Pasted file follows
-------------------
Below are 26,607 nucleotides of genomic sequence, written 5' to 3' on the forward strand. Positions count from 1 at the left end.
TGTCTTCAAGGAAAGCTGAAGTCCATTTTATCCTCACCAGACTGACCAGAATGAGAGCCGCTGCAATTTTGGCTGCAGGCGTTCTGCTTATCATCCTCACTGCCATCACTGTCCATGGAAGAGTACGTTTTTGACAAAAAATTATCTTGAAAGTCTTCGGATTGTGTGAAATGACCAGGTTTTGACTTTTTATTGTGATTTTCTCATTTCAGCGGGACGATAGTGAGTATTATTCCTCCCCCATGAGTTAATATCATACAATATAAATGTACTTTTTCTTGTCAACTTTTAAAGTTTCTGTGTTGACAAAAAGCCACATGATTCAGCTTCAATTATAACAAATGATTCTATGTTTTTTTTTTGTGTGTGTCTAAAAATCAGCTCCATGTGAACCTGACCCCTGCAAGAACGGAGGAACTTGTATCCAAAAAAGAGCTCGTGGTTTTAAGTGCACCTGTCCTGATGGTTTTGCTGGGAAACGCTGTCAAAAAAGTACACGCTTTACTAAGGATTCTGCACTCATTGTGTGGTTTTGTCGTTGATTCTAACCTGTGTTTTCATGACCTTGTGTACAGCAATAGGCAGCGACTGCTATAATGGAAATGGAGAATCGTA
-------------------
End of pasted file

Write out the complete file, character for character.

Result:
Below are 26,607 nucleotides of genomic sequence, written 5' to 3' on the forward strand. Positions count from 1 at the left end.
TGTCTTCAAGGAAAGCTGAAGTCCATTTTATCCTCACCAGACTGACCAGAATGAGAGCCGCTGCAATTTTGGCTGCAGGCGTTCTGCTTATCATCCTCACTGCCATCACTGTCCATGGAAGAGTACGTTTTTGACAAAAAATTATCTTGAAAGTCTTCGGATTGTGTGAAATGACCAGGTTTTGACTTTTTATTGTGATTTTCTCATTTCAGCGGGACGATAGTGAGTATTATTCCTCCCCCATGAGTTAATATCATACAATATAAATGTACTTTTTCTTGTCAACTTTTAAAGTTTCTGTGTTGACAAAAAGCCACATGATTCAGCTTCAATTATAACAAATGATTCTATGTTTTTTTTTTGTGTGTGTCTAAAAATCAGCTCCATGTGAACCTGACCCCTGCAAGAACGGAGGAACTTGTATCCAAAAAAGAGCTCGTGGTTTTAAGTGCACCTGTCCTGATGGTTTTGCTGGGAAACGCTGTCAAAAAAGTACACGCTTTACTAAGGATTCTGCACTCATTGTGTGGTTTTGTCGTTGATTCTAACCTGTGTTTTCATGACCTTGTGTACAGCAATAGGCAGCGACTGCTATAATGGAAATGGAGAATCGTA